The NCAA isn't due to hand down its final decision until October. But the coaching staff has requested that it know its fate early to help with recruiting, not just to the university but also in keeping players who are currently on the team from leaving. Any decisions that could include further postseason bans could send a high-profile player like center Joel Przybilla to the NBA.

    The Gophers are expecting to be hit hard when the final NCAA ruling comes down.

  • Minnesota coach Dan Monson witnessed firsthand the intense rivalry between point guards Scoonie Penn (Ohio State) and Erick Barkley (St. John's) when he was an assistant on the World University Games team last summer. So he wasn't surprised to see Penn's elation when he blocked Barkley's attempt on a last-second 3-pointer last Saturday at Madison Square Garden.

    Penn was the starting point guard for the U.S., a move that apparently angered the competitive Barkley. But Barkley got his chance when Penn was ill for the semifinal and final. Barkley started and led the team to the gold medal.

  • More words have probably been written about Lester Earl the past five years for a career that never amounted to much than anyone in college basketball history. A highly touted high school phenom at the center of a heated recruiting battle, Earl was ticketed for stardom before he got to college.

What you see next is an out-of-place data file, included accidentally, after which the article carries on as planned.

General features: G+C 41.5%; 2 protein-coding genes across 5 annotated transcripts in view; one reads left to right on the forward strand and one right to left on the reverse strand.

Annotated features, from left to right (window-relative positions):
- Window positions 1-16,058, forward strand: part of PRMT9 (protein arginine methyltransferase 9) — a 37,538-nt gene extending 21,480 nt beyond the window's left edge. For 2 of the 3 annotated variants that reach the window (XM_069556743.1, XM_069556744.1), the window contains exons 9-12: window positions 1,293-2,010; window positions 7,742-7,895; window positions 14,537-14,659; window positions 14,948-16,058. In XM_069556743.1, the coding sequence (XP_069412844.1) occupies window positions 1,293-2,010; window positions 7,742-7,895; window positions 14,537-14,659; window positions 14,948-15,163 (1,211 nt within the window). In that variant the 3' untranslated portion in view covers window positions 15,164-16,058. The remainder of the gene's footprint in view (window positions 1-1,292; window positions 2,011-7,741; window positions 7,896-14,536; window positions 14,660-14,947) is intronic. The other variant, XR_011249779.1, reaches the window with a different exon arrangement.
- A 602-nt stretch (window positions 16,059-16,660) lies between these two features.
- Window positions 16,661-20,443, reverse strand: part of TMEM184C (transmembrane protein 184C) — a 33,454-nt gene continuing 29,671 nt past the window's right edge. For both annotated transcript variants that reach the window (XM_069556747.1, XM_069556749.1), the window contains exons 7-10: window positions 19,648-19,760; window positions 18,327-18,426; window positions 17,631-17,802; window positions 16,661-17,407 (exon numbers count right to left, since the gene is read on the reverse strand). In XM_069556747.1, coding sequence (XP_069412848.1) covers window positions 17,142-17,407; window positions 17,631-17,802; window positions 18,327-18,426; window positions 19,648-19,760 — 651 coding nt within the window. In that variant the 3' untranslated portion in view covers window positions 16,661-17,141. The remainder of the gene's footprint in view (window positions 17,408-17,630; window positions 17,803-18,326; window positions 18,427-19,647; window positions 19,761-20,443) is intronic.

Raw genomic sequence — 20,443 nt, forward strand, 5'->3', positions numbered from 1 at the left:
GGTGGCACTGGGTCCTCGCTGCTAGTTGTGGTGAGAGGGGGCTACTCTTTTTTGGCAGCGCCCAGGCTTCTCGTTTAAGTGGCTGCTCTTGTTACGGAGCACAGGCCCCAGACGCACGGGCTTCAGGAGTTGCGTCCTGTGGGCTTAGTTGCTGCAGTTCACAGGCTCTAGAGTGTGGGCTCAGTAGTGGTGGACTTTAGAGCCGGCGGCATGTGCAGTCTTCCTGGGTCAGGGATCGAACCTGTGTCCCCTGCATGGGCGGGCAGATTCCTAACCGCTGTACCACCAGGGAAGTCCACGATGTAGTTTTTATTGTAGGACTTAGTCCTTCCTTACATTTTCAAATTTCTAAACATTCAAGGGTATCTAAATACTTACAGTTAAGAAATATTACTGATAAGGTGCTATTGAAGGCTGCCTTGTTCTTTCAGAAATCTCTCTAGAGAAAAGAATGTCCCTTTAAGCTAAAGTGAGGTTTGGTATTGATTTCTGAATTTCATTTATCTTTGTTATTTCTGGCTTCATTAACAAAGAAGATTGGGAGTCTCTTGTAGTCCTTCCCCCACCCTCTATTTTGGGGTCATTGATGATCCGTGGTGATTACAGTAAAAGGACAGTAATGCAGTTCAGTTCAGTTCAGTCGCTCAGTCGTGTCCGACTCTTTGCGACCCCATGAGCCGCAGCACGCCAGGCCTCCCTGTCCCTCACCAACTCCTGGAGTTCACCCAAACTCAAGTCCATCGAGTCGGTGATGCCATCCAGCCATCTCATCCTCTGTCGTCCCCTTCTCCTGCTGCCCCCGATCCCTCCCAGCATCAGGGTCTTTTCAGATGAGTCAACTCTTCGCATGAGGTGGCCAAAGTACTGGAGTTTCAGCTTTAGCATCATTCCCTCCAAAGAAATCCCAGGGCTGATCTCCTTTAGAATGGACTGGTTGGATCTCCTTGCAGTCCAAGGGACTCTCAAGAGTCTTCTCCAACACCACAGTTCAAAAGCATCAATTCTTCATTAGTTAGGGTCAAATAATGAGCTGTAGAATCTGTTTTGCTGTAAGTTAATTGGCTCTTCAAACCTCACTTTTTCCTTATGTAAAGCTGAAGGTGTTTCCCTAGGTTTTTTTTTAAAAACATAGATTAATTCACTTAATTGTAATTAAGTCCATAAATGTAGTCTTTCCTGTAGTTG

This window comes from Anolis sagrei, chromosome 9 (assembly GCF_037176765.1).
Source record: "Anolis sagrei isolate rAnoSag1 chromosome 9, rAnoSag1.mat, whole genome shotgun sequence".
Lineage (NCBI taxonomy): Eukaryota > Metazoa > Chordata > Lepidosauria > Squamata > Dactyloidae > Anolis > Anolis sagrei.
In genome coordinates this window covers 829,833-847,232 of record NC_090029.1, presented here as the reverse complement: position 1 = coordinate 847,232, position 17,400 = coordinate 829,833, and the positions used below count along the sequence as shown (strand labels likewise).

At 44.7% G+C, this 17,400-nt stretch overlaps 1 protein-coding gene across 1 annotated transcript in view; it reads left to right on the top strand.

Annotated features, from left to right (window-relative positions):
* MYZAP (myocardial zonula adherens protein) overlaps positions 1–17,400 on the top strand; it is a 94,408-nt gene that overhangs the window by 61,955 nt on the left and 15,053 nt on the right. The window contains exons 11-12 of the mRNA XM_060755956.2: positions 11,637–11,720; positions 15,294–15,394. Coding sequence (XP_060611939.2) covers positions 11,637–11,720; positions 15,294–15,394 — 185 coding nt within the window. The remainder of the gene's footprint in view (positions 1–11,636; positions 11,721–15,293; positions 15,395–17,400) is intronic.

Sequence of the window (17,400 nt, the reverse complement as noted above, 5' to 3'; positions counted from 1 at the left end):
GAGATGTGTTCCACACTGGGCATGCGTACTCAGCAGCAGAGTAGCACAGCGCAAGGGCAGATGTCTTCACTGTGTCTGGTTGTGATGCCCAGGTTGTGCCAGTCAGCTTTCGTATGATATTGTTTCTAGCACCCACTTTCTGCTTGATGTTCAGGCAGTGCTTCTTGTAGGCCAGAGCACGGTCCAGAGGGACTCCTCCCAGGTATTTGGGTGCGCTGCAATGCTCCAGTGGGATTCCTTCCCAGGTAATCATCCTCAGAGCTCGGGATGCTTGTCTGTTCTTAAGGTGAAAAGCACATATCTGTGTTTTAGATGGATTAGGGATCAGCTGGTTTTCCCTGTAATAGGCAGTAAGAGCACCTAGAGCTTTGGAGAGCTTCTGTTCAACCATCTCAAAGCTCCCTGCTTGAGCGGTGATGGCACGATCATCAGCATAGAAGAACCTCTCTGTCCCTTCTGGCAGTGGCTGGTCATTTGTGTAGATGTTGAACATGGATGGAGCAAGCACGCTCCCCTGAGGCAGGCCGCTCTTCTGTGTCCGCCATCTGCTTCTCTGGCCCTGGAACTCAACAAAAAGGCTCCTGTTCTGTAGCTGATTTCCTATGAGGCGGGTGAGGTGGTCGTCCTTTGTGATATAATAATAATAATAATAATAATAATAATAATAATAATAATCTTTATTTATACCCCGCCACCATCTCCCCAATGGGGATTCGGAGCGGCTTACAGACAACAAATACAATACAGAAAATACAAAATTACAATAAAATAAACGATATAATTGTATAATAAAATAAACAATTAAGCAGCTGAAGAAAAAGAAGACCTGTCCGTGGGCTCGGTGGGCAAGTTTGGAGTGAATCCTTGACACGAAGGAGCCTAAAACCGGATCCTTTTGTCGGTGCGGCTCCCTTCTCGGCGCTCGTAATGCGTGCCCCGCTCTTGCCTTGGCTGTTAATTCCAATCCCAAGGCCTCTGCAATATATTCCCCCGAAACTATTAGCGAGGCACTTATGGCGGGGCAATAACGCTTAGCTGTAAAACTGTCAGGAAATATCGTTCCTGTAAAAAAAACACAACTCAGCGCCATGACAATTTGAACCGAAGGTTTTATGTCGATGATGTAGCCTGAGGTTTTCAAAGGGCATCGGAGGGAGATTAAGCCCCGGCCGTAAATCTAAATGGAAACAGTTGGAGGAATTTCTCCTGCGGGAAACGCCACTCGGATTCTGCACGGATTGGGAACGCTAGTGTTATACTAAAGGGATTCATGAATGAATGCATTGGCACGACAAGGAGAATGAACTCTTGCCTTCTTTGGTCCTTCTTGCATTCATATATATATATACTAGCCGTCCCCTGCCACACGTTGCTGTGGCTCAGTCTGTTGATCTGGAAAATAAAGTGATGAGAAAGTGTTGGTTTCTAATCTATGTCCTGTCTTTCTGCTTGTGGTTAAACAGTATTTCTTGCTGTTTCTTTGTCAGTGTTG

He went to LSU, accepted illegal benefits, got the school on probation and fled to Kansas. Since his arrival in Lawrence, he has had problems with his knees and the law.

    The latest bout -- a driving while under the influence arrest -- led coach Roy Williams to indefinitely suspend him. Knee problems limited his effectiveness and kept him mostly on the bench in street clothes this season. Oddly enough, he received an extra year of eligibility to play this season.

    Williams took a chance on Earl and it didn't work out. But he has successfully filled the hole left by Earl's absence with freshmen Drew Gooden and Nick Collison, leaving Earl to be nothing but a nuisance when he gets into trouble. Hopefully, Earl will get his degree and be more productive in life than he was as a player in college.

    Andy Katz is a senior writer at ESPN.com. His Weekly Word on college basketball runs Thursdays throughout the season.